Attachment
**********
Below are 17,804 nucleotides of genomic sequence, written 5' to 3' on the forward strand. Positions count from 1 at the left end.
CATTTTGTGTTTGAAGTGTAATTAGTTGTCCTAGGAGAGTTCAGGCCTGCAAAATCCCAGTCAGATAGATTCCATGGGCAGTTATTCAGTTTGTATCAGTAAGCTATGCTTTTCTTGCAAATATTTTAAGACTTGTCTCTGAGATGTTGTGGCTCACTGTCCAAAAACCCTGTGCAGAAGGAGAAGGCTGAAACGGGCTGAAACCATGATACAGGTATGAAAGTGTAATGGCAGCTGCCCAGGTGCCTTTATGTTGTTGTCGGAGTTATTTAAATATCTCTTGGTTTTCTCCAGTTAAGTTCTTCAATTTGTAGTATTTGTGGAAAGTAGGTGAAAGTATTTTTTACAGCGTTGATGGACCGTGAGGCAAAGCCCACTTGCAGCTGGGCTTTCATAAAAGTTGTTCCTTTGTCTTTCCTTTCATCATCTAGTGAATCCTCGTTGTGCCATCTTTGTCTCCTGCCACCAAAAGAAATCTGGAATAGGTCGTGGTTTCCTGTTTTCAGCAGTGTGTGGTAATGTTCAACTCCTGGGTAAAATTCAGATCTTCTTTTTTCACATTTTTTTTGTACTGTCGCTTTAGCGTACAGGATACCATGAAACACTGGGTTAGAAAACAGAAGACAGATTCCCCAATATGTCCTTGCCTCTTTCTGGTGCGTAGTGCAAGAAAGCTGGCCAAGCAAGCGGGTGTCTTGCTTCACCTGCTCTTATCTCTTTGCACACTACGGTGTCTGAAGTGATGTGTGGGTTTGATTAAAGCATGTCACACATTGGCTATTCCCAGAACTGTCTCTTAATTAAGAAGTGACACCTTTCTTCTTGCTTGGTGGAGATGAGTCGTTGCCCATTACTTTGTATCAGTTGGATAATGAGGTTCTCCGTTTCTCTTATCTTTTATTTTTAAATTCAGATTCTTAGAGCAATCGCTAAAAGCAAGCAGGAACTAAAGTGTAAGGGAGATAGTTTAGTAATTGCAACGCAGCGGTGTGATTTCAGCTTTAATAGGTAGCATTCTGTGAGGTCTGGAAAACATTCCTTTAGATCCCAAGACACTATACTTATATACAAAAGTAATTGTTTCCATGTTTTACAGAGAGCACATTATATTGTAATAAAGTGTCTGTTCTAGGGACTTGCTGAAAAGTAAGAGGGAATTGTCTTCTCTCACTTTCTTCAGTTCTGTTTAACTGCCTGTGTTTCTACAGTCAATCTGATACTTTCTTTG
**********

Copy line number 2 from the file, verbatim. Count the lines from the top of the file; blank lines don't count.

CATTTTGTGTTTGAAGTGTAATTAGTTGTCCTAGGAGAGTTCAGGCCTGCAAAATCCCAGTCAGATAGATTCCATGGGCAGTTATTCAGTTTGTATCAGTAAGCTATGCTTTTCTTGCAAATATTTTAAGACTTGTCTCTGAGATGTTGTGGCTCACTGTCCAAAAACCCTGTGCAGAAGGAGAAGGCTGAAACGGGCTGAAACCATGATACAGGTATGAAAGTGTAATGGCAGCTGCCCAGGTGCCTTTATGTTGTTGTCGGAGTTATTTAAATATCTCTTGGTTTTCTCCAGTTAAGTTCTTCAATTTGTAGTATTTGTGGAAAGTAGGTGAAAGTATTTTTTACAGCGTTGATGGACCGTGAGGCAAAGCCCACTTGCAGCTGGGCTTTCATAAAAGTTGTTCCTTTGTCTTTCCTTTCATCATCTAGTGAATCCTCGTTGTGCCATCTTTGTCTCCTGCCACCAAAAGAAATCTGGAATAGGTCGTGGTTTCCTGTTTTCAGCAGTGTGTGGTAATGTTCAACTCCTGGGTAAAATTCAGATCTTCTTTTTTCACATTTTTTTTGTACTGTCGCTTTAGCGTACAGGATACCATGAAACACTGGGTTAGAAAACAGAAGACAGATTCCCCAATATGTCCTTGCCTCTTTCTGGTGCGTAGTGCAAGAAAGCTGGCCAAGCAAGCGGGTGTCTTGCTTCACCTGCTCTTATCTCTTTGCACACTACGGTGTCTGAAGTGATGTGTGGGTTTGATTAAAGCATGTCACACATTGGCTATTCCCAGAACTGTCTCTTAATTAAGAAGTGACACCTTTCTTCTTGCTTGGTGGAGATGAGTCGTTGCCCATTACTTTGTATCAGTTGGATAATGAGGTTCTCCGTTTCTCTTATCTTTTATTTTTAAATTCAGATTCTTAGAGCAATCGCTAAAAGCAAGCAGGAACTAAAGTGTAAGGGAGATAGTTTAGTAATTGCAACGCAGCGGTGTGATTTCAGCTTTAATAGGTAGCATTCTGTGAGGTCTGGAAAACATTCCTTTAGATCCCAAGACACTATACTTATATACAAAAGTAATTGTTTCCATGTTTTACAGAGAGCACATTATATTGTAATAAAGTGTCTGTTCTAGGGACTTGCTGAAAAGTAAGAGGGAATTGTCTTCTCTCACTTTCTTCAGTTCTGTTTAACTGCCTGTGTTTCTACAGTCAATCTGATACTTTCTTTG